Wolfpack nips Menehune, 10-7

HANAPEPE — Cody Taniguchi lit the fuse to an explosive opening play Saturday night at the Hanapepe Stadium when Waimea hosted Pac 5 of Honolulu.

Snug behind a pocket of defenders, Taniguchi snared the opening kickoff, and following an 80-yard upfield romp behind blocking and shaking off Wolfpack defenders, cruised into the end zone.

Justin Fune booted the point-after to give Waimea a 7-0 lead following the opening whistle.

The effort fell short as the Wolfpack lit up the airways, and banking behind the foot of sophomore kicker, Tyler Fukuroda, took a 10-7 edge before a crowd which was only slightly depleted from the distractions of the neighboring kachi-kachi dance and the free concert at the Pacific Missile Range Facility at Mana.

“Cody Taniguchi,” said Pac 5 coach Kip Botelho. “Who is he? He is one good football player, and we never kicked to him the rest of the game.”

Following the explosive game-opening play, the Menehune and Wolfpack dug in for a defensive slugfest, both sides exchanging punts.

“We dropped a lot of balls,” Botelho said. “More than we wanted to. The Waimea defense was tough. They took away our underwing and we had to run the ball — more than we wanted to. It was either run and go deep.”

Wolfpack quarterback Kainoa Ferreira worked his bag of tricks fully, mixing plays with passes, keepers and an occasional handoff to runners Jarrod Infante (who also pulled in his share of passes) and Royce Angelo doing most of the ground pounding against a bigger Menehune defense.

Ferreira found his go-to receiver Jett Uechi, another sophomore, on a pass play at the 4:54 mark in the opening quadrant to break into Menehune territory, the ball settling on the Waimea 40-yard line for a first-and-10 after starting the drive on its own 47-yard line.

Another Ferreira to Uechi connection settled the ball just short of the end zone on the Menehune 10-yard line for a first-and-10 with 3:18 showing.

Ferreira, a junior, pushed up the middle to the 2-yard line before swinging to the rightside for the score with 2:17 showing in the first quarter.

Fukuroda split the uprights for the 7-7 stalemate which stood until the fourth quarter when the sophomore kicker split the poles on a 26-yard field goal for the go-ahead.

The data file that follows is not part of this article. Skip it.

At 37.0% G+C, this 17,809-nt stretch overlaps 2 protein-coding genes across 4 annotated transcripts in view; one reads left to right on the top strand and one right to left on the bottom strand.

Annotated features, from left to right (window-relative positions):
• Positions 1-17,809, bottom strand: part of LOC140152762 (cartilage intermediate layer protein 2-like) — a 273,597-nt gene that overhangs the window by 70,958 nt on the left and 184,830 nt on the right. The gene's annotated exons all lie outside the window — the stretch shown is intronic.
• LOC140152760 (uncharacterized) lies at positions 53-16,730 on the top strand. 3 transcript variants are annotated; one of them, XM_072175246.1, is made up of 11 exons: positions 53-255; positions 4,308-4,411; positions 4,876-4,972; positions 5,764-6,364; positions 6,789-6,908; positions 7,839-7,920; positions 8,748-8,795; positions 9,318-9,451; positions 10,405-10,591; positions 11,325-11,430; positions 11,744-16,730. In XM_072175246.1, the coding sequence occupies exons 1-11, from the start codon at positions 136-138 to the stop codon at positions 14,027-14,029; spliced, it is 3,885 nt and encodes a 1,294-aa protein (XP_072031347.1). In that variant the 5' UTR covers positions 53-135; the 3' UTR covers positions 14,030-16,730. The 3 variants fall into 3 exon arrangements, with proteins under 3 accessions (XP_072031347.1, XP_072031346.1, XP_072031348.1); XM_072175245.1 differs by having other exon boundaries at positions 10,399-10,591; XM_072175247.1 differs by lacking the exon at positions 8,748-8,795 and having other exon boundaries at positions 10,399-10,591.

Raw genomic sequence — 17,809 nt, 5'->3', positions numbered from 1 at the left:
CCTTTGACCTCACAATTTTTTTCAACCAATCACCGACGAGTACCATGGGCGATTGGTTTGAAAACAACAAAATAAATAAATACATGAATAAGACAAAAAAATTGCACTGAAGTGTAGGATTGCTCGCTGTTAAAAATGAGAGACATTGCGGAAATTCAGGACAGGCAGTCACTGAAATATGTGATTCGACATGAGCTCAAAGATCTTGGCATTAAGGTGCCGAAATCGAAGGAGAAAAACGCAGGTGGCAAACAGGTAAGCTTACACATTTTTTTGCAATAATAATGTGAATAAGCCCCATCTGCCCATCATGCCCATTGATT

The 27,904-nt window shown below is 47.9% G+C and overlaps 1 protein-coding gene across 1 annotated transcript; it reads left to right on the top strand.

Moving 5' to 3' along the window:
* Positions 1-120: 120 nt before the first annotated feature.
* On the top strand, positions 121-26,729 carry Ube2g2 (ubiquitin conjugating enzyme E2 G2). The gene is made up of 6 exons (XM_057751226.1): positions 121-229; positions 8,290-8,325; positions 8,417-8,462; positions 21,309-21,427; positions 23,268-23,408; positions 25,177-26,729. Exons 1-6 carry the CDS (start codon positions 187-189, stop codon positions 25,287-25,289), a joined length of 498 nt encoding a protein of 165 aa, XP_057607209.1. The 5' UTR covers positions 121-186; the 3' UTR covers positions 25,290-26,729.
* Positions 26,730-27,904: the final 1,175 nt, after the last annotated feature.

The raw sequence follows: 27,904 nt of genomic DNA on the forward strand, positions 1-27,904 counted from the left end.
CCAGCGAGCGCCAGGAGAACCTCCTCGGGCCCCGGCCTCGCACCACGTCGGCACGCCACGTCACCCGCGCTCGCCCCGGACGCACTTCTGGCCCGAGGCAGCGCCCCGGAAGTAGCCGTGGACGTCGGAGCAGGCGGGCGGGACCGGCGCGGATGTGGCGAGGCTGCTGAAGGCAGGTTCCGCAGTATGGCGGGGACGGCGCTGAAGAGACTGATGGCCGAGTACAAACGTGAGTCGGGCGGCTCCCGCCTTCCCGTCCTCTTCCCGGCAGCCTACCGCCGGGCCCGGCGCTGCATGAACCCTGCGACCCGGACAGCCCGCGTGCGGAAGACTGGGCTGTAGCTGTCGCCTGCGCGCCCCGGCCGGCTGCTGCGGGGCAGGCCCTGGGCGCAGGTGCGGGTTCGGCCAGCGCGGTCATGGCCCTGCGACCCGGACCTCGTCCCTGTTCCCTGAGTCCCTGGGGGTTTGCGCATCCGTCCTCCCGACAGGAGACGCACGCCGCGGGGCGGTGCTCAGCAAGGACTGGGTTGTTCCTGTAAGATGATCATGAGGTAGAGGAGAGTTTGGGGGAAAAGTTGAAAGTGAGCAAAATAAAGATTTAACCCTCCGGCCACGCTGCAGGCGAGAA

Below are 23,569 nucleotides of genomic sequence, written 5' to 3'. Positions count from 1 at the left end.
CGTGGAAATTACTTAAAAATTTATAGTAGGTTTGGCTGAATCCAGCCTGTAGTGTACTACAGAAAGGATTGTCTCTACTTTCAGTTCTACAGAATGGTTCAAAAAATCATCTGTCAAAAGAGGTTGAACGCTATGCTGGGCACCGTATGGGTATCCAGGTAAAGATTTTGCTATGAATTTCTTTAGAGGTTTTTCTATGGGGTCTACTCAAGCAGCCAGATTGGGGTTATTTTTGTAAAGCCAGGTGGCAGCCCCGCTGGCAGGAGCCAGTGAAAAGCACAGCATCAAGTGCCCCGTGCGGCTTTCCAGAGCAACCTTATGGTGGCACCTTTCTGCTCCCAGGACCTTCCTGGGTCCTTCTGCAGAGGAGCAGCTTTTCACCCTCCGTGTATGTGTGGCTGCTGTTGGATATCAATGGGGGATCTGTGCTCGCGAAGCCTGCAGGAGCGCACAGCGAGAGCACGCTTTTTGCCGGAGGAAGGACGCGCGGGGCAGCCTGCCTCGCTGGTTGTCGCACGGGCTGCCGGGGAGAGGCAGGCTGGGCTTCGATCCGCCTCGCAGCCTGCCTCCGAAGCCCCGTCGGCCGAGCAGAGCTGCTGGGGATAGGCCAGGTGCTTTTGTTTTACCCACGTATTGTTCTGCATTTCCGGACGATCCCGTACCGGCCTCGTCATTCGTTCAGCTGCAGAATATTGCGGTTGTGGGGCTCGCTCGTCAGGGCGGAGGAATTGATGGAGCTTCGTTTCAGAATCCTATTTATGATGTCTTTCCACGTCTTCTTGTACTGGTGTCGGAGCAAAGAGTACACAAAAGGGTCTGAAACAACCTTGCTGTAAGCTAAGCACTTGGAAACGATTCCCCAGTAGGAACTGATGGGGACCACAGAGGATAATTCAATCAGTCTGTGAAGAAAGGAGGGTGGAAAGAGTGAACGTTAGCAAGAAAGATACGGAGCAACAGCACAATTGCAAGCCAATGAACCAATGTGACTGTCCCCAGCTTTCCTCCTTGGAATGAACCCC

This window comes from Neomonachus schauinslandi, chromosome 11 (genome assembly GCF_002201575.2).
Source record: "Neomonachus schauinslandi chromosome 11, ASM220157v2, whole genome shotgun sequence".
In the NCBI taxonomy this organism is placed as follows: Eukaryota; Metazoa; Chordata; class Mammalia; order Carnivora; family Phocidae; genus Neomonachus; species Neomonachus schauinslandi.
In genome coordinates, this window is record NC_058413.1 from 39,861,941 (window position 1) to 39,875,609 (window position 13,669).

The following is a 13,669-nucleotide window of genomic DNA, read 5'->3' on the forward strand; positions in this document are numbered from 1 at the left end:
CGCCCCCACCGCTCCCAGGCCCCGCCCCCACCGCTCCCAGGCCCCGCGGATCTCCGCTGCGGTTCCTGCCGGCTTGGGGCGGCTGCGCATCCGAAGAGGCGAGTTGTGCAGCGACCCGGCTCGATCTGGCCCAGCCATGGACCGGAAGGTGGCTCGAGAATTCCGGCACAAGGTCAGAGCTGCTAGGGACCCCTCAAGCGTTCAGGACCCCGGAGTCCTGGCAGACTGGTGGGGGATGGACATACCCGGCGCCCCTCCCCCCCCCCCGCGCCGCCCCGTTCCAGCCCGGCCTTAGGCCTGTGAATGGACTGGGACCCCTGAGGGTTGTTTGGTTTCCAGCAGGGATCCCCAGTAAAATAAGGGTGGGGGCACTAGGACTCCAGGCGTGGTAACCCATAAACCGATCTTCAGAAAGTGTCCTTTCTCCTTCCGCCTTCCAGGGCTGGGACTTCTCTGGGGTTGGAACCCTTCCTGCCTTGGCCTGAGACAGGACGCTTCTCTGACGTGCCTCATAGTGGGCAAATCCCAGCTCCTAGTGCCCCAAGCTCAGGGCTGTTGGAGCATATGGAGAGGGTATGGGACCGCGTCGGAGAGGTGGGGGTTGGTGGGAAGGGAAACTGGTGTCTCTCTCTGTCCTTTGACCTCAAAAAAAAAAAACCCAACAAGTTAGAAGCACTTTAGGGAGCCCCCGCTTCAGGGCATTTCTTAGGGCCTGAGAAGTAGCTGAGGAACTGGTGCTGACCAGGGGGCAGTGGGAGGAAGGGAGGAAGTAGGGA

“This was a good test of our defense,” said Waimea coach Jason Keahi Caldeira Jr. “The Wolfpack showed us a lot of our flaws and what we need to work on before we play against Kauai or Kapaa. As I’ve said before, we have a young, enthusiastic bunch of players, and we need to work hard, especially now, because we next face Kauai in the Kauai Interscholastic Federation. We need to start working, and it starts with ourselves.”

During the 7-7 deadlock which spanned more than two quarters, the Menehune defense was tested when the Wolfpack opened the second quarter on a drive which ended on the Waimea 2-yard line fueled by a long pass from Wolfpack’s Ferreira to Clayce Akeo. The Waimea defense came up holding Pac 5 outside the elusive end zone plane, preserving the 7-7 stalemate at the break.

The Menehune defense also forced the field goal attempt in the fourth quarter when Pac 5, plagued with yellow flag fever, stumbled through before Ferreira broke the fever on a pass to Infante for a fourth-and-nine, giving the call to the 10th grade kicker who stood out during warmups with his repeated kick attempts from the neighborhood of the 20-yard line.

The yellow flag came out to bite the Menehune and the Wolfpack was given four more tries at the end zone before Fukuroda sealed Waimea’s fate from 26 yards out.

“We played a humble game,” Caldeira said. “Cody Taniguchi is still our No. 1 option and can come up with the big plays. But he can’t do it alone. When he takes the lead, the other guys need to step up to back him up. We’ve still got a lot of work to do.”

Botelho was pleased with his road trip.

“This was a really good game,” the Pac 5 coach said. “Not only was it a good game for four quarters, we need these trips to get the team to bond. We’re just a bunch of little schools coming together to form a team. They need to bond as a team. The atmosphere before a standing audience is beautiful. We usually play at Aloha Stadium and you can’t find this atmosphere there.”

The coach said Waimea hosts a first-class program.

“Playing at Hanapepe Stadium is a great way for our kids to get to know each other better,” Botelho said. “Waimea has a first-class program — Coach Caldeira came to the airport to pick up our equipment, and the hospitality of the Kauai people is the best. I’m talking with him to see if we can come back to play again.”


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